Today the last episode dropped on AppleTV+ for Defending Jacob but did you know the series is actually based off of the book by the same name?! Check out my review and why I was NOT okay with the Defending Jacob ending!
To what lengths would you go to protect your child from a crime with which they are accused? Would you feel the same if it was possible that your child was guilty? These are the central questions asked of us (the audience), and presented to parents Andy and Laurie Barber in the Apple TV+ miniseries Defending Jacob.
Check out my post of Defending Jacob ending vs book ending & Defending Jacob quotes.
Defending Jacob Ending & Review
Jacob Barber is a typical 14 year old boy growing up not so popular in Newton, Massachusetts; an upper class suburb of Boston. He seems quiet and shy with few friends, enjoys violent video games and is borderline depressed. His father Andy (Chris Evans) is the Assistant D.A. in town and gets put on the case of a shocking teen death. Ben Rifkin was found dead in a local park stabbed 3 times. The entire town is floored; who coud have done such a thing in Newton!? The search for suspects turns up a lead on Leonard Patz, a convicted sex predator, but they need evidence.
Andy and Laurie (Michelle Dockery) ask their son if he knew Ben very well, and he told them he was popular with the ladies and kind of a jerk. He tells them in a typical teenage dismissive tone that lends a little disbelief. That night, Andy gets an anonymous online message showing chat feed involving Jacob. Jacob is accusing his classmates of fake grieving over Ben’s death and one of his “friends”, Derek, claims that everyone knows Jacob did it, and mentions a knife he has. Surely Jacob wouldn’t have a knife? Andy proceeds to search his son’s room and discovers a knife hidden in a drawer!
The next day they confront Jacob about the weapon, to which he replies he bought it in town and brought it to school a couple times, but he never killed Ben and that the online comments were just kids messing around. It turns out Patz is not a suspect after questioning, but the only fingerprint found on Ben’s body belongs to Jacob! What!? Andy, of course, is removed from the case since his son is the prime suspect and when the police question him he states he found Ben on the way to school that day and thought he was just laying on the ground like he had fallen. He tried to call out to him but Ben didn’t answer. He crouched down beside him to flip him over and discovered all the death and blood.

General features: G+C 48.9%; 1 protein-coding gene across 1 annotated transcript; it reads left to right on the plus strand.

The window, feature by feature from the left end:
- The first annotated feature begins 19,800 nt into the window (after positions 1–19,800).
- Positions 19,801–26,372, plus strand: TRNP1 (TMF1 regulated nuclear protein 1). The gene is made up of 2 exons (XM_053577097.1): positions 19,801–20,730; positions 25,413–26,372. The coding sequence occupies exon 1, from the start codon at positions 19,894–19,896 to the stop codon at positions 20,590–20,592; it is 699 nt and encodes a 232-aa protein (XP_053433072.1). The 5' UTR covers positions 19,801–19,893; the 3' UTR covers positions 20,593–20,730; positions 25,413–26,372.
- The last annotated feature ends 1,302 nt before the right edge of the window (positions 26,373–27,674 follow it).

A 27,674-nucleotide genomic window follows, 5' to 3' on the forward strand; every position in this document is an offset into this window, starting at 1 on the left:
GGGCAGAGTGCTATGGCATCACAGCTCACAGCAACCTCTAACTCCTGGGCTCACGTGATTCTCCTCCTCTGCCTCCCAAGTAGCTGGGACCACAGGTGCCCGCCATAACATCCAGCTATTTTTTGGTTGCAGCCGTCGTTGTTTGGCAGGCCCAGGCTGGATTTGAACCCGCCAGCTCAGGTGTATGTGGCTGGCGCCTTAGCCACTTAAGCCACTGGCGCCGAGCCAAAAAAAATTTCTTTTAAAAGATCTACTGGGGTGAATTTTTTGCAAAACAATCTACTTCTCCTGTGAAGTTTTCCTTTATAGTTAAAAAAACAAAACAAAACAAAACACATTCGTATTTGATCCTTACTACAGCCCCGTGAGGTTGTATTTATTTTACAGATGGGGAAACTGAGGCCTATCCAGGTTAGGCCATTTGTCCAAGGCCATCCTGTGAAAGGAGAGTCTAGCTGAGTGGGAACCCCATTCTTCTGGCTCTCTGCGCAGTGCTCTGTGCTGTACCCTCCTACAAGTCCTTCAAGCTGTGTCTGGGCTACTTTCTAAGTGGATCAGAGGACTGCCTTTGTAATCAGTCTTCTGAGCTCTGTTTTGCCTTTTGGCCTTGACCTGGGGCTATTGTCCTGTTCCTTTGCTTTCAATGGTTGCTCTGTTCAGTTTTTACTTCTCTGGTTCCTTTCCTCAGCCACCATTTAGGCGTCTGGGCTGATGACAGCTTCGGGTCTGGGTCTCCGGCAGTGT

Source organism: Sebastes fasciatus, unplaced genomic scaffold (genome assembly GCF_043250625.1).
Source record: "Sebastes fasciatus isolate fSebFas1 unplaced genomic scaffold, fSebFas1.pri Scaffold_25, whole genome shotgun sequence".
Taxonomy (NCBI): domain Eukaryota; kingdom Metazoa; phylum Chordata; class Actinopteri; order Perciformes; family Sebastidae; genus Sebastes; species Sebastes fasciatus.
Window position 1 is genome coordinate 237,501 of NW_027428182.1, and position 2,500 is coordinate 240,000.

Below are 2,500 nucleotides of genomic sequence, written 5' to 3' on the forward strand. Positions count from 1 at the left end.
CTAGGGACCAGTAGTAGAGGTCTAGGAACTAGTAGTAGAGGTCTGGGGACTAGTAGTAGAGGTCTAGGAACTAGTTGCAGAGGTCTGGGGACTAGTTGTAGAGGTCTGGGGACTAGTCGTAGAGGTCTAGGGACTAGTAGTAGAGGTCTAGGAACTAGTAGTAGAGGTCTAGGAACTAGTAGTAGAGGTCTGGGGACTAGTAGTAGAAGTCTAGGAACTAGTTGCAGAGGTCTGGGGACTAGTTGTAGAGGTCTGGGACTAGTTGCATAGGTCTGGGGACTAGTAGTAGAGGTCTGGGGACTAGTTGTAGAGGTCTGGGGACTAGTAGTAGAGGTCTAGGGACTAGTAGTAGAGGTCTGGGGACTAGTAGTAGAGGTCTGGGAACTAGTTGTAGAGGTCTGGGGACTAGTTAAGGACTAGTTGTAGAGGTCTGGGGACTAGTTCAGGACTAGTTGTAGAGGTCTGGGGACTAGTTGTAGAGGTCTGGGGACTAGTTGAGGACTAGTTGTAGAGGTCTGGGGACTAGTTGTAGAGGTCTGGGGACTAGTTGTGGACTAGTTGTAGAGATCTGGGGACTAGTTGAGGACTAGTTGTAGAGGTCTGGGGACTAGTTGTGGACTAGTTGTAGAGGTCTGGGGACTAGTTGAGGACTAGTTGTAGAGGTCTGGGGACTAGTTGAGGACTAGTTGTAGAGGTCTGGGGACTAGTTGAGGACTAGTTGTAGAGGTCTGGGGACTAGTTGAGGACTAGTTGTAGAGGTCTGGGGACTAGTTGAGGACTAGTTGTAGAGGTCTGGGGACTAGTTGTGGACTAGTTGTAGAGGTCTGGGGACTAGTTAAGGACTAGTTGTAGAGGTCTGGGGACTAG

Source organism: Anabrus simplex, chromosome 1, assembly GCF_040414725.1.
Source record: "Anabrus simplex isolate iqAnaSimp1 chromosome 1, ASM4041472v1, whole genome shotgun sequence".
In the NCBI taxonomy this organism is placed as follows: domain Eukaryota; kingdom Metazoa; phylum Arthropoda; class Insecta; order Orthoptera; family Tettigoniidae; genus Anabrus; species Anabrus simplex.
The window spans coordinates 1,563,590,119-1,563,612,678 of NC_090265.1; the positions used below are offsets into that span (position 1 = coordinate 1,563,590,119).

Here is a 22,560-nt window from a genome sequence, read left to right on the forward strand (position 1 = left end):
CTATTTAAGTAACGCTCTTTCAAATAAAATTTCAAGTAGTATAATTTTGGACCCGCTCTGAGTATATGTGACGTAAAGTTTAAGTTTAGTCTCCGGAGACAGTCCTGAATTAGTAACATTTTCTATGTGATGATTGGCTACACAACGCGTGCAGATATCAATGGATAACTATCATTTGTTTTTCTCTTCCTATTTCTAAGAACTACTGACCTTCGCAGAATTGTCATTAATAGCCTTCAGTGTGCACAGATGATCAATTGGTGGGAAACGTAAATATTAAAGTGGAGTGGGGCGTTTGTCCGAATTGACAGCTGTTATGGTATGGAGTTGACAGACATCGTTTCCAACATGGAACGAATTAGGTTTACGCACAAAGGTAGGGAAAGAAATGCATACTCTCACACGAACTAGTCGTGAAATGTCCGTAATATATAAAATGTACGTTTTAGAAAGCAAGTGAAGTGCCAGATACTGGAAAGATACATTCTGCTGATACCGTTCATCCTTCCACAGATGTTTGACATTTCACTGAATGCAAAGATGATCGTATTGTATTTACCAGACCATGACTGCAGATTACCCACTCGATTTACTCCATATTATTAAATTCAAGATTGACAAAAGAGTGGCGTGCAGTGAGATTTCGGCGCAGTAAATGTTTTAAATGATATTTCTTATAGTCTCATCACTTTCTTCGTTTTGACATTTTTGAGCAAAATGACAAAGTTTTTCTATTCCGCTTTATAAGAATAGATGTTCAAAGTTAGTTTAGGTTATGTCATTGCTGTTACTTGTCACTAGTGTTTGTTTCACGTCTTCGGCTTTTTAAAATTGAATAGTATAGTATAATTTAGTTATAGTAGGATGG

Now his parents are presented with doubts about their child which they never expected to happen. It is clear that Andy has some internal doubts about Jacob’s innocence, but adamantly and overtly insists his boy is not the murderer. Even though he is no longer on the case and is furloughed, he believes the police did not thoroughly investigate Patz, and takes it upon himself to further that study since he knows in his gut that Patz is guilty. Laurie on the other hand first wallows in self pity. Her life was destroyed by the accusation, she loses her job and her friends because they do not want to be affiliated with the Baber family yet they feign sympathy and understanding.
This paralells Jacob’s feelings about his classmates being fake empathetic and strengthens this theme. But as she remembers back to Jacob’s childhood and how he had behaved; did he really almost kill a child at a birthday party? Does he have this unbridled rage simmering under the surface? Turns out that may be plausibly genetic as Andy’s father, Billy Barber (J.K. Simmons) we discover is serving life in prison for rape and murder.
The whole series takes place in the present, after the events of the story, during a deposition of Andy by his replacement Neal (Pablo Schreiber), also a colleague and rival. Certain information about the story can be gleaned during these scenes and Andy’s recounting of the events is what we get as the actual story. There are many twists with characters and events that cast doubts on who is presumed guilty and/or innocent as the series unfolds, with each hour long episode leaving you wanting more. Although this limited series was a joy to partake in, I feel like the culmination of events leading into the final epsiode have you brimming with excitement as you anticipate answers to all your questions, and then…
Defending Jacob Ending Thoughts
Well you do get answers, but not the way you imagined, at least not the way I did. Some could say that is a good thing, that it leaves things to the imagination, but some would say it leaves something to be desired. The series is based on the 2012 book of the same name by William Landay, and I discovered that the ending of the book is different than the one presented here. I definitely recommend this series as an Apple TV+ MUst watch, but it may be a good idea to read the book as well and judge for yourself which Defending Jacob reigns supreme.